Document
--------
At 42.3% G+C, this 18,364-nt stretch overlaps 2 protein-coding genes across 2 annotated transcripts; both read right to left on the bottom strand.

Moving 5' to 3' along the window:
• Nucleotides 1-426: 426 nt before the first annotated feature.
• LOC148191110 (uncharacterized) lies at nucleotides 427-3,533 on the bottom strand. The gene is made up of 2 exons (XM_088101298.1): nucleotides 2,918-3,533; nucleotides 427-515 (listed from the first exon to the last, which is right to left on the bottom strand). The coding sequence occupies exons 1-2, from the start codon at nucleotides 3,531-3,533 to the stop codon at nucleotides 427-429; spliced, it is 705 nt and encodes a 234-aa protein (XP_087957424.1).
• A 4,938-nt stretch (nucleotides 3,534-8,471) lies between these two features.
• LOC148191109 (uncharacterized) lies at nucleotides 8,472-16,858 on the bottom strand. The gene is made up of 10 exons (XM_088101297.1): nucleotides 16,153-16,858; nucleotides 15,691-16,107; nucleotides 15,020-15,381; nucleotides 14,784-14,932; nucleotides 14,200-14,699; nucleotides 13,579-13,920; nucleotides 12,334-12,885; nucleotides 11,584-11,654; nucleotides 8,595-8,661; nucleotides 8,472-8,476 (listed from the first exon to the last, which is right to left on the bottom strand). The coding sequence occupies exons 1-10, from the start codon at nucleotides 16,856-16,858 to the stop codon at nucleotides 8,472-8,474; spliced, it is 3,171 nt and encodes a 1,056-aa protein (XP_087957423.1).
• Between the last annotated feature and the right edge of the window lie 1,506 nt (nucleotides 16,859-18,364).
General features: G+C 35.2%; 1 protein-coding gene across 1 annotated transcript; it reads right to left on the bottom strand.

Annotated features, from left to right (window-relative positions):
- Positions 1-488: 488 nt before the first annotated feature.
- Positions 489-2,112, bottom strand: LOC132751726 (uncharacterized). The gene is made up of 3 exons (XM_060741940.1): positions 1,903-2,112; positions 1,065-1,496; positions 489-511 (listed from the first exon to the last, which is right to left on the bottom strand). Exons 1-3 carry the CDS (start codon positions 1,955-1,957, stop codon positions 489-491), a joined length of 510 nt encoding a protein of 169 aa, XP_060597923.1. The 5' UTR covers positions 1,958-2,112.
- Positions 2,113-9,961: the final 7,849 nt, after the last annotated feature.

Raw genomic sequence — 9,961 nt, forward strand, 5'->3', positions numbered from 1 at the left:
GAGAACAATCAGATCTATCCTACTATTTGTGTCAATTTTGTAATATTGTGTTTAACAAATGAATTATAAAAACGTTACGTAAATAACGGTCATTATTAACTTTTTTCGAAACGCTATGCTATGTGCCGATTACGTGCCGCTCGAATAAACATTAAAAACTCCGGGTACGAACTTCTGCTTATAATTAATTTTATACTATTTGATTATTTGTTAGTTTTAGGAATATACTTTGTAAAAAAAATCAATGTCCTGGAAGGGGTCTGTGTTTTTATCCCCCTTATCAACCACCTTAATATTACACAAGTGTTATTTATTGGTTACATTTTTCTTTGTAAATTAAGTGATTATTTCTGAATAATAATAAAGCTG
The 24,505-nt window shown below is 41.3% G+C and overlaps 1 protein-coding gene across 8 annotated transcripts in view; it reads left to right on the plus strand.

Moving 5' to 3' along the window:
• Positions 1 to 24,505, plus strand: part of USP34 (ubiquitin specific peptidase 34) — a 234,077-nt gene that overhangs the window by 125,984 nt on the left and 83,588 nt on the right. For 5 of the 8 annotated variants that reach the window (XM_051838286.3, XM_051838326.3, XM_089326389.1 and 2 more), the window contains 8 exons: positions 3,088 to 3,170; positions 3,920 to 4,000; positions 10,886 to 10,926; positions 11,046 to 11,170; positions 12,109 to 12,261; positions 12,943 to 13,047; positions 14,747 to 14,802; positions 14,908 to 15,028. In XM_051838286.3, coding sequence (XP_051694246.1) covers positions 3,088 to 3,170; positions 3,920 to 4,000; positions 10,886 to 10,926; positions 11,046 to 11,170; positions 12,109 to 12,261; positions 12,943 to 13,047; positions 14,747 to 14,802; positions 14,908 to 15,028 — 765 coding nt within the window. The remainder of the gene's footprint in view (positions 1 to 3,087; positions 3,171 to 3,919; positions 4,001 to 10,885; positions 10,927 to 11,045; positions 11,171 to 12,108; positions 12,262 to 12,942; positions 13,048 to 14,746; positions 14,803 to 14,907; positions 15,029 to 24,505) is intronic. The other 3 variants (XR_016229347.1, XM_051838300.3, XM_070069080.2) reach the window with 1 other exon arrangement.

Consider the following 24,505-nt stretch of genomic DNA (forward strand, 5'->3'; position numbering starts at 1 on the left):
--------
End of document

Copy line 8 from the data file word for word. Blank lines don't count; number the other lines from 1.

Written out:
General features: G+C 35.2%; 1 protein-coding gene across 1 annotated transcript; it reads right to left on the bottom strand.